A side effect of the online trend is that fewer people are leaving home to shop, with foot traffic at brick-and-mortar stores down slightly on Turkey Day and Black Friday from a year ago. This puts pressure on traditional retailers who may not have a large enough online presence to make up the difference.

A five-day span of spending doesn’t necessarily guarantee that money will continue flowing through year-end. Still, we think it’s going to be hard to keep a well-employed and confident consumer from spending more generously this year than the last, propelling economic growth across the 2018 finish line. One thing we’ll keep an eye on early in 2019 is reports on the level of household indebtedness when the bills for these holiday shopping sprees finally come due.

Demograyphics—Driving Health Care Innovation and Investment Appeal

With its convenience, low prices and vast inventory, Amazon has already changed how consumers shop. Now it’s looking to improve the way patients receive health care. This week, we learned that Amazon is selling software that scans digitized medical records in an attempt to improve patient treatment and reduce costs.

The health care industry has been slower to digitize records than other sectors like retail and financial services. Big tech has taken note. IBM, Apple and Google are also entering the health care space. Time will tell how successful these efforts are, but competition drives innovation, which can lower medical bills and improve care. Medical costs are one of the biggest risks that retirees face, so we welcome initiatives to provide better care at an affordable price.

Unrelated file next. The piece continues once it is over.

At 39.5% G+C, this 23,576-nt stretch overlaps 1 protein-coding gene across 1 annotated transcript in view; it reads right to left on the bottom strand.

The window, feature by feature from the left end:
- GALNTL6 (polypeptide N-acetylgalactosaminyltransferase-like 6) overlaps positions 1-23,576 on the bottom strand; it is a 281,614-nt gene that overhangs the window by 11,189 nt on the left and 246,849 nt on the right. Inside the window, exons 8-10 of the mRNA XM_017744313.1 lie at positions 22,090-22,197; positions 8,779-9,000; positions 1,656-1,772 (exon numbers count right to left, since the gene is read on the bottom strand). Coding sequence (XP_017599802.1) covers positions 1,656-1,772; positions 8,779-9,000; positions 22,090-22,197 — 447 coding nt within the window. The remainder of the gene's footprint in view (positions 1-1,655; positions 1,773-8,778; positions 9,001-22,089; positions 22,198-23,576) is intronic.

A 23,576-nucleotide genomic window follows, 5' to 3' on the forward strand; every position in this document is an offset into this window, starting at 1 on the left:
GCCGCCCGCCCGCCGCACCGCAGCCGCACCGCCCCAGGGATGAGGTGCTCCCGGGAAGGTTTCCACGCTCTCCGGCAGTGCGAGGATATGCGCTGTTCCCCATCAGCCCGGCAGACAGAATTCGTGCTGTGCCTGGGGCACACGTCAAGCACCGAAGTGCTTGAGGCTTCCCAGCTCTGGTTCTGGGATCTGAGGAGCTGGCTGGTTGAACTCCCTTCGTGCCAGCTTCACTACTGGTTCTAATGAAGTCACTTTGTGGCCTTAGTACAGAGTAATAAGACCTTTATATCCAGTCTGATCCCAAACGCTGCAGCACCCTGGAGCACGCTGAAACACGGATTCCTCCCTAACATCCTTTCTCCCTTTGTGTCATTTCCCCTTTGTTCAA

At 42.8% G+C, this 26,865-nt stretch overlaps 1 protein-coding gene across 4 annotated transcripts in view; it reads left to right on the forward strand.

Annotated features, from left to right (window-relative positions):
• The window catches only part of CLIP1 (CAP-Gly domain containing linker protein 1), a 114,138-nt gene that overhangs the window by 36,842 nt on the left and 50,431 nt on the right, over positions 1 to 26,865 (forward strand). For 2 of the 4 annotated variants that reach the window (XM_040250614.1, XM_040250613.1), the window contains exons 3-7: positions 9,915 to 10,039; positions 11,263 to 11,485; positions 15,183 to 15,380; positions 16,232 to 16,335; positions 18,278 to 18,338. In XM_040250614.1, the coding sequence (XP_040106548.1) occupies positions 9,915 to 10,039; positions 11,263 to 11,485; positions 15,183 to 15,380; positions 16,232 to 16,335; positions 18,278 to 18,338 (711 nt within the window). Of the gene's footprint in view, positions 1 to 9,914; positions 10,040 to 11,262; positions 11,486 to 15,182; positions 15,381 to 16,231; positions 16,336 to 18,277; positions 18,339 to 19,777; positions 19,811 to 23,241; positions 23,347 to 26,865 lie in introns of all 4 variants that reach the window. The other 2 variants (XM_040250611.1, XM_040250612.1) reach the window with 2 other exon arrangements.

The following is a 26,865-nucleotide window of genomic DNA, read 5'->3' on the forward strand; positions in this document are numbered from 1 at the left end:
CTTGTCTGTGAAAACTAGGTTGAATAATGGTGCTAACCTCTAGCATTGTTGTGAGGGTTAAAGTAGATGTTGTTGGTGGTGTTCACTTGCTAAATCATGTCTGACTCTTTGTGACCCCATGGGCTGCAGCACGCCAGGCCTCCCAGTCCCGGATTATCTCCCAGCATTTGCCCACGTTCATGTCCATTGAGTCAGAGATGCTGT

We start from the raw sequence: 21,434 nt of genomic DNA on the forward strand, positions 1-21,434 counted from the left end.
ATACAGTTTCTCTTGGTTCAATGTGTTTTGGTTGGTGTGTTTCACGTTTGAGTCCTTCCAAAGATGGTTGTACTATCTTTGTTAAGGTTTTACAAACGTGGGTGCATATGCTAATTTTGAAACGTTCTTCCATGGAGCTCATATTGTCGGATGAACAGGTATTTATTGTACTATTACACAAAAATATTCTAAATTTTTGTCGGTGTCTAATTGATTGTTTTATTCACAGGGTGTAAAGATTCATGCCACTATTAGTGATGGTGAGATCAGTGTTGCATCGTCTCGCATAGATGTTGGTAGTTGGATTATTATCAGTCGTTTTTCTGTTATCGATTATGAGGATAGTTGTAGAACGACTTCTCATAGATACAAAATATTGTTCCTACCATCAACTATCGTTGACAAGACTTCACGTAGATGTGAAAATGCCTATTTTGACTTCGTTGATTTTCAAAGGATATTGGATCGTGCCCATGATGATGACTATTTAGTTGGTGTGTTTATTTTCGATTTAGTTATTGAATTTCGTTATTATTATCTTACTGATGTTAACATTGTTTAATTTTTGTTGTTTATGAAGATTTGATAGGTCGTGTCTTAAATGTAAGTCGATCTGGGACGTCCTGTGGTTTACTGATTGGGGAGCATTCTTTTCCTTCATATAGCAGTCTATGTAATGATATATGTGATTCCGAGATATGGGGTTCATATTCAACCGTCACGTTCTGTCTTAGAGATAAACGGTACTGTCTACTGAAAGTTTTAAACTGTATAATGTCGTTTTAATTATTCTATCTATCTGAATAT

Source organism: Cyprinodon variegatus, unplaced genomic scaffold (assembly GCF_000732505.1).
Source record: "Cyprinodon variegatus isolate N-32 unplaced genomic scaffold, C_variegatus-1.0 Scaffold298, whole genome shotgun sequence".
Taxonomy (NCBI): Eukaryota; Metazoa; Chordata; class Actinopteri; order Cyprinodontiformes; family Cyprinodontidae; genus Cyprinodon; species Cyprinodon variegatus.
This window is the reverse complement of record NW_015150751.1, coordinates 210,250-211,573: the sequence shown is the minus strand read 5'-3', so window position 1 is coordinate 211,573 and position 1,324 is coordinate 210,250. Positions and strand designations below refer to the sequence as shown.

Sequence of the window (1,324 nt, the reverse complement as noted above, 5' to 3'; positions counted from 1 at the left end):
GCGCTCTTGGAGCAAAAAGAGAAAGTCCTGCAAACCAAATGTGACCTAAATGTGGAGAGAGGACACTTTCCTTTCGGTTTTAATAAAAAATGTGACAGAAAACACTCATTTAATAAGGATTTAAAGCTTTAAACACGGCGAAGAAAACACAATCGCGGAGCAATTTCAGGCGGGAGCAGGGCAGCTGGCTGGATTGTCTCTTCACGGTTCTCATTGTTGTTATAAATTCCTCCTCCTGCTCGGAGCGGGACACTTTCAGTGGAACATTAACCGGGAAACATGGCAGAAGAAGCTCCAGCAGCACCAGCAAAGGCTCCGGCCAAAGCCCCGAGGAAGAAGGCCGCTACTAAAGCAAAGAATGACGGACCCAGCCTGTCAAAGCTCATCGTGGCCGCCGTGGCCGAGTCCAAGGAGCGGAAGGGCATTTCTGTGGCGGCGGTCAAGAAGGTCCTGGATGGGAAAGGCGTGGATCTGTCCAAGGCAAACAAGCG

From an investment perspective, the health care sector’s capacity for innovation is one reason why we’ve long believed that a dedicated allocation to health care stocks is a wise long-term investment in a fundamental portfolio. While there are always temporary political and regulatory risks, the broad scope of the sector allows it to play both portfolio offense and defense.

We see the long-term tailwinds of demograyphics (the aging of the global health care consumer), globalization and innovation as supportive of our continued exposure to health care stocks. It remains to be seen what will result from big tech’s foray into the business, but we are confident in our active managers’ ability to separate the most promising innovations from the herd.

Looking Ahead to Manufacturing, Employment, Beige Book and More

Next week, we’ll be examining data on manufacturing and service sector activity, construction spending, car sales, factory orders, consumer credit and employment, as well as the Fed’s “Beige Book” of anecdotal reports from around the nation. 


Please note: This update was prepared on Friday, November 30, 2018, prior to the market’s close.

This material is distributed for informational purposes only. The investment ideas and expressions of opinion may contain certain forward-looking statements and should not be viewed as recommendations or personal investment advice, or considered an offer to buy or sell specific securities. Data and statistics contained in this report are obtained from what we believe to be reliable sources; however, their accuracy, completeness or reliability cannot be guaranteed.

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Companies mentioned in this article are not necessarily held in client portfolios and our references to them should not be seen as a recommendation to buy, sell or hold any of them.